“adjustment is necessary to the determination of a reasonable fee.” City of Burlington v. Dague,
505 U.S. 557, 562 (1992) (quoting Blum v. Stenson, 465 U.S. 886, 898 (1984)).
The court can then consider the following factors in determining whether an enhanced fee is
appropriate: (1) the time and labor required; (2) the novelty and difficulty of the questions; (3)
the skill requisite to perform the legal service properly;
(4) the preclusion of employment by the attorney due to acceptance of the case; (5) the customary
fee; (6) whether the fee is fixed or contingent; (7) time limitations imposed by the client or the
circumstances; (8) the amount involved and the results obtained; (9) the experience, reputation,
and ability of the attorneys; (10) the

 

 

 

 

 

 

 

 

 

 

 

 

 

 

 

 

 

 

 

 

 

 

 

 

 

 

 

 

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undesirability of the case; (11) the nature and length of the professional relationship with the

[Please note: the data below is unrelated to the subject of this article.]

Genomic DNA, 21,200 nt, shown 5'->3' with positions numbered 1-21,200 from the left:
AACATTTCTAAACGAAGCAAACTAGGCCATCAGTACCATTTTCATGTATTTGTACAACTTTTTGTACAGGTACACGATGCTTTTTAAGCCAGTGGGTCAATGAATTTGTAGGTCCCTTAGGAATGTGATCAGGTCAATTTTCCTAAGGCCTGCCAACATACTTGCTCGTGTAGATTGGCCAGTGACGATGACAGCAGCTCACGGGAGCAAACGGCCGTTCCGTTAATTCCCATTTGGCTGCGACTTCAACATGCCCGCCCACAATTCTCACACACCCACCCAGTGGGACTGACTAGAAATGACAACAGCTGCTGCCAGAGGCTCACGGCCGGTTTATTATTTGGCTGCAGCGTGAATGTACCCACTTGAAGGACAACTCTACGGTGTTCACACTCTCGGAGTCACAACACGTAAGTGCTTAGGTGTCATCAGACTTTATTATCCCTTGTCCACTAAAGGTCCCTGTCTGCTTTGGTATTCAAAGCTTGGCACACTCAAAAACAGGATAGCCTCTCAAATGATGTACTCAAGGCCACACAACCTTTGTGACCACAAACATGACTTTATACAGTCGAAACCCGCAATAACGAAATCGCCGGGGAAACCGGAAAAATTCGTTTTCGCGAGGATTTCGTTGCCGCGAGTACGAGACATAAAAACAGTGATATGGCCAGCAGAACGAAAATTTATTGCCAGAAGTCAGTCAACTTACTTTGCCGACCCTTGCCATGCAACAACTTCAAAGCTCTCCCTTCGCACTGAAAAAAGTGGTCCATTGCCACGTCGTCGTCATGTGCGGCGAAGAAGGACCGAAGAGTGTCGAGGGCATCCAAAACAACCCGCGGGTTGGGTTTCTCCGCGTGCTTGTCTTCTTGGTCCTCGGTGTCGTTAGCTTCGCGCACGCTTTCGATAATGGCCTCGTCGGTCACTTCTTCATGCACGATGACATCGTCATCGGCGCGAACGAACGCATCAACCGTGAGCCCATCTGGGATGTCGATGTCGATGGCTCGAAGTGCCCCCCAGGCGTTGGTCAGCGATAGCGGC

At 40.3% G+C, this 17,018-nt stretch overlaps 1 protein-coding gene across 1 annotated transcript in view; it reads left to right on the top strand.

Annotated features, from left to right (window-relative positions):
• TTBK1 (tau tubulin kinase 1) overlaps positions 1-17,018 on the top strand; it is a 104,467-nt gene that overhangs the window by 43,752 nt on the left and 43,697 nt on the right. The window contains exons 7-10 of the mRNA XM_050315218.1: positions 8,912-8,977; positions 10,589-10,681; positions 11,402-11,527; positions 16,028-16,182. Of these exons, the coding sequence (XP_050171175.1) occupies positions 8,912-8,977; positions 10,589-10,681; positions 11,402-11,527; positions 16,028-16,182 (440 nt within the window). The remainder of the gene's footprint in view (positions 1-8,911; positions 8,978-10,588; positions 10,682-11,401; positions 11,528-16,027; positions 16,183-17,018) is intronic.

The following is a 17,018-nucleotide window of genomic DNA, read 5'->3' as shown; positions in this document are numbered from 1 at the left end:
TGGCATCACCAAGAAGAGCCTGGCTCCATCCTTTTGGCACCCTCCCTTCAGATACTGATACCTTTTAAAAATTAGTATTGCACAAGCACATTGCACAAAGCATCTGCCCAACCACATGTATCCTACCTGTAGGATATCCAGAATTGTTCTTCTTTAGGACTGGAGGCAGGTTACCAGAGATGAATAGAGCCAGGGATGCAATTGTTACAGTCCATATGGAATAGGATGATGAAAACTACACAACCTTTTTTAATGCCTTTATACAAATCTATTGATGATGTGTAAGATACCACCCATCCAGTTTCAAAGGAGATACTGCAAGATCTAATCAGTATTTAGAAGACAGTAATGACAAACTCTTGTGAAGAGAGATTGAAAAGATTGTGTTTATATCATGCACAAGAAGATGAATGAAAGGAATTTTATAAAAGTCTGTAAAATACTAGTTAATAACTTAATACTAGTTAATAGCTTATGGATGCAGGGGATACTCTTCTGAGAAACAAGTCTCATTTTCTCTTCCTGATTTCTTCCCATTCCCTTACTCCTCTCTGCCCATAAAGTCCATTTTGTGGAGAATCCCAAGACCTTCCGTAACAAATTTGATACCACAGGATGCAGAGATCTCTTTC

client; and (12) awards in similar cases. Hensley, 461 U.S. at 430 n.3.
By adopting an objective and normative framework for calculating fee awards under the Consumer
Fraud Act (and other similar fee-shifting statutory schemes), the Court would eliminate the common
issues of circuit courts applying an unreasoned “proportionality” test, or worse, simply
“eyeballing” a fee request and arbitrarily determining it is excessive. See e.g. Millea v.
Metro-North R. Co., 658 F.3d 154, 169 (2d Cir. 2011) (“The whole purpose of fee-shifting statutes
is to generate attorneys’ fees that are disproportionate to the plaintiff’s recovery.”) (emphasis
added); People Who Care v. Rockford Bd. of Educ., 90 F.3d 1307, 1314 (7th Cir. 1996) (“The court
will not, however, ‘eyeball’ the fee request and cut it down by an arbitrary percentage, even if
the request seems excessive, in the absence of objections stated with particularity and clarity.”).
By formally adopting Helmsley, the Third District would ensure that fee awards under the Consumer
Fraud Act are rendered in a fair, objective, and standardized manner, and thereby promote access to